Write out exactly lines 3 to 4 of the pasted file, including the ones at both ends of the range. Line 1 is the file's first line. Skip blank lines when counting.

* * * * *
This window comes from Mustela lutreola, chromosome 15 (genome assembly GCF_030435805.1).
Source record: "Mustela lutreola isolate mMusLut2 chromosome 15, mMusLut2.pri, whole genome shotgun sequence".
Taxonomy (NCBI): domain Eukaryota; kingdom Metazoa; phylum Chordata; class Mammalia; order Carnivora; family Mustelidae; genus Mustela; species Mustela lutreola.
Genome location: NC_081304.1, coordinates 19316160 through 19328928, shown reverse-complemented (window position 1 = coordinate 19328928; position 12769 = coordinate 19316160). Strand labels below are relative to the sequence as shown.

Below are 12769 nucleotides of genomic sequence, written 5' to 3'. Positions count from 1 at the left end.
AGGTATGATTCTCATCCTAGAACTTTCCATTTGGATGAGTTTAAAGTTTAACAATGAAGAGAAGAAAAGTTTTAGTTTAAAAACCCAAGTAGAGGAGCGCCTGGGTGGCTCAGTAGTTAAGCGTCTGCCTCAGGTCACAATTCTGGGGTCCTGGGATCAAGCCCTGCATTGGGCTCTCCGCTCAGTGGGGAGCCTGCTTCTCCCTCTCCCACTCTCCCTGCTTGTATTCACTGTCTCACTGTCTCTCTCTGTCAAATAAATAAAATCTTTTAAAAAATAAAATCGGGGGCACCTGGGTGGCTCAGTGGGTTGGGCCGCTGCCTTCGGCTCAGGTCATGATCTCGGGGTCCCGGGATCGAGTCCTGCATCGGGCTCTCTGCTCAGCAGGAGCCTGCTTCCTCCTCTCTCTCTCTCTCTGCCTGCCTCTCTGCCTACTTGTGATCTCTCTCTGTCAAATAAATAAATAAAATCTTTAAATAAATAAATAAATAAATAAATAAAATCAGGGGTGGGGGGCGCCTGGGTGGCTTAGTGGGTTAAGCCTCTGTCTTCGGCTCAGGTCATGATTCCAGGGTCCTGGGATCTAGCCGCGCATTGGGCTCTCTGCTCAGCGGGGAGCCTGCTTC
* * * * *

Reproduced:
Taxonomy (NCBI): domain Eukaryota; kingdom Metazoa; phylum Chordata; class Mammalia; order Carnivora; family Mustelidae; genus Mustela; species Mustela lutreola.
Genome location: NC_081304.1, coordinates 19316160 through 19328928, shown reverse-complemented (window position 1 = coordinate 19328928; position 12769 = coordinate 19316160). Strand labels below are relative to the sequence as shown.